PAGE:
Ask Grace: How Do I Know If I’ve Damaged My Skin Barrier?

Dear Grace, 

My skin has always felt dry – it’s tight, sensitive, and looks red, but I also get spots, so I’m scared of using too much moisturiser and I don’t understand if my skin is oily or dry, or combination? Recently I’ve noticed loads of TikTok videos talking about damaged skin barriers, and I think that might be my problem. How do I know? 


I’m glad that TikTokers love talking about the skin barrier – I get it, it’s one of my favourite skincare topics too! But it’s also a big subject to cover in 60 seconds (or less), which is why a lot of skincare content on TikTok barely scratches the surface, and leaves people in your situation, confused and concerned.  

As much as I enjoy this subject matter (I’m so glad someone finally asked this question!), I take no joy from your predicament because I know how uncomfortable and frustrating it can be to deal with a stubborn skin concern, so let’s start by figuring out if you have a compromised skin barrier. To start, I’ll give a brief explainer on exactly what the skin barrier is because context is important here. Essentially, the skin barrier is an invisible seal that covers the outmost layers of the skin. If it’s healthy then skin feels smooth, soft, plump, and looks clear and radiant. If it’s damaged, then skin feels tight and rough and looks dull and irritated. This is because when the skin barrier is compromised, it loses the substances that keep the outer layers of the skin intact (ceramides, fatty acids, and cholesterol). If the outer layer is broken, then this means moisture can easily escape (so skin becomes dry and dehydrated) but also means that external aggressors can get in (like bacteria and pollution) and cause breakouts.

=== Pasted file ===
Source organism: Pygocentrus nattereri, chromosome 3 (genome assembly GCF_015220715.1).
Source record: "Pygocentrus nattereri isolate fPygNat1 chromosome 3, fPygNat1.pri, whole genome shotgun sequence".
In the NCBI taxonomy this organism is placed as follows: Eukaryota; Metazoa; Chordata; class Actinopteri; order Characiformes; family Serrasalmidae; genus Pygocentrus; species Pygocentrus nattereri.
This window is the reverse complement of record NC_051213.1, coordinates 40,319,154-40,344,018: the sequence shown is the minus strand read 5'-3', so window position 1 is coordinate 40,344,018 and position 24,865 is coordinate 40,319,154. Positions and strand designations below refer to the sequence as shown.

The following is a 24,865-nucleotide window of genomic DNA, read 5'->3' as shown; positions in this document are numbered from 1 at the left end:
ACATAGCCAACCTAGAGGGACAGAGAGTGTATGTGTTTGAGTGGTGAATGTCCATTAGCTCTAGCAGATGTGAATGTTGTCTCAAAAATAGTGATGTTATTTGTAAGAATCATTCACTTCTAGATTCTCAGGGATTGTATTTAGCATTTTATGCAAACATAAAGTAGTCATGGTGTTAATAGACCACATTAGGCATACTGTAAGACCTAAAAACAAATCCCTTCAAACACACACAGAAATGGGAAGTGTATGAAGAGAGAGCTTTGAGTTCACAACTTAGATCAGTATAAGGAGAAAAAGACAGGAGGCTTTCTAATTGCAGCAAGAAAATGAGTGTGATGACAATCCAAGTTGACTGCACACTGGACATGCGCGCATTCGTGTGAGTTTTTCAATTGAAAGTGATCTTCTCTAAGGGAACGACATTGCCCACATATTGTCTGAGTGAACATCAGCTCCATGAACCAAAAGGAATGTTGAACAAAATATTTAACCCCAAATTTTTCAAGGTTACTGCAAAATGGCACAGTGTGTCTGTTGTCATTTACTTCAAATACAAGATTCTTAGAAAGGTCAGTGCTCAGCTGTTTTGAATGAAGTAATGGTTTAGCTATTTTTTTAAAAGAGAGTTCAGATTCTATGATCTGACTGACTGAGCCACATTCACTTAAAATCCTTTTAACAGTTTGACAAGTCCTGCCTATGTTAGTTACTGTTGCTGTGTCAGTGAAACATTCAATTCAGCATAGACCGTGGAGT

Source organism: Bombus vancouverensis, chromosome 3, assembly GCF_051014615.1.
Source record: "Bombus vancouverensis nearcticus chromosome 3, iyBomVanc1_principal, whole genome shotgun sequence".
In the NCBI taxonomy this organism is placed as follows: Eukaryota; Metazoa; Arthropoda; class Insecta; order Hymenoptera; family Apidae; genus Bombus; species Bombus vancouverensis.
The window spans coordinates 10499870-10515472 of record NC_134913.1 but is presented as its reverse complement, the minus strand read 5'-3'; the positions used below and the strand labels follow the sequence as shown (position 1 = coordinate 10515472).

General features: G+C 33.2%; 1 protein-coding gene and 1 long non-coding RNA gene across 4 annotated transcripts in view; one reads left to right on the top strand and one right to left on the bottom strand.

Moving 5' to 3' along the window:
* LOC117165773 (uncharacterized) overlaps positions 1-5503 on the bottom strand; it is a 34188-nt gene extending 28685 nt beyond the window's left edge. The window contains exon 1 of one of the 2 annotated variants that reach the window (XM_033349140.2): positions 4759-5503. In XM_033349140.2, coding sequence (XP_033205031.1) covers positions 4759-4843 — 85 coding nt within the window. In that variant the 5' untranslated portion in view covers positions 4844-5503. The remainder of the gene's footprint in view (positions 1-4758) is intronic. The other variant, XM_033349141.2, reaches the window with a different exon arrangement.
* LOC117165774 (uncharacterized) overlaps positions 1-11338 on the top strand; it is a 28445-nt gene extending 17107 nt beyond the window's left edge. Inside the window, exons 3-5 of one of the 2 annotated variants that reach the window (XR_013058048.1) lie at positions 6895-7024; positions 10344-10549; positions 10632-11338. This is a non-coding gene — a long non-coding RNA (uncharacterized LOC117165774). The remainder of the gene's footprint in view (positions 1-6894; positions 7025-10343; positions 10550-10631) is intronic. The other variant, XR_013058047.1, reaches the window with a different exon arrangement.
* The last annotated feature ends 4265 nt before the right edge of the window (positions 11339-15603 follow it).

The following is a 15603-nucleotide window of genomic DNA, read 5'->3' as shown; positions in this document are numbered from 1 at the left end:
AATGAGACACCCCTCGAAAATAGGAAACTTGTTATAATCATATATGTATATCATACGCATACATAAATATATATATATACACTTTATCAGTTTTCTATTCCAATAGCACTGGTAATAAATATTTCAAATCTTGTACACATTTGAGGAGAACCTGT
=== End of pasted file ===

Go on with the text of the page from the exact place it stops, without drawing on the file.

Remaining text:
Redness, sensitivity, breakouts, dehydration, and dryness are all signs of a damaged skin barrier, and stubborn post-breakout marks are also common too as wounds struggle to heal efficiently when skin isn’t healthy. As with any skin concern, there are different levels of severity – a mildly compromised skin barrier may manifest as slightly sensitive skin or skin that drinks up moisturiser as soon as it’s applied. However, a severely compromised skin barrier could involve flaking, itching, and could even lead to a flare up of acne, eczema, or psoriasis. 

If this sounds familiar to you, then it’s likely that you do have a damaged skin barrier and your next question would no doubt be ‘how do I fix it?’. First up, you need to replace all the missing pieces – ceramides, fatty acids, hyaluronic acid etc to restore your damaged barrier. The best way you can do this is to ensure that every product in your routine has moisturising benefits. So for example you might use a cleanser with nourishing oils, a hyaluronic acid or niacinamide-based serum, and a ceramide-rich moisturiser followed by a strengthening squalane oil. You’ll soon see the benefits – and don’t be scared of moisturising! Remember, a strong skin barrier equals healthy skin, and healthy skin is better equipped to prevent and heal breakouts. 

After that, it’s important to maintain things by looking after your skin barrier in the long-run – prevention is always better than cure! Keep up your moisture-focused skincare routine, avoid anything that feels stripping or that irritates your skin, and don’t overdo it with anti-blemish treatments or with active ingredients like acids and retinol which might irritate your skin. Be gentle with your skin – that means avoiding abrasive scrubs or masks, washing your face with warm (not hot) water, and not scrubbing when you remove your makeup. Finally, always remember to apply SPF every day as the final step in your morning skincare routine. Sun exposure causes inflammation which can trigger long-term skin barrier damage, so an SPF of at least 30 is essential to keep things under control. 

Good luck with your skin barrier! It’s all too tempting with a concern like this to throw daily masks and exfoliating toners at it in the hope of buffing away the problem but trust me, moisture is the way forward! 

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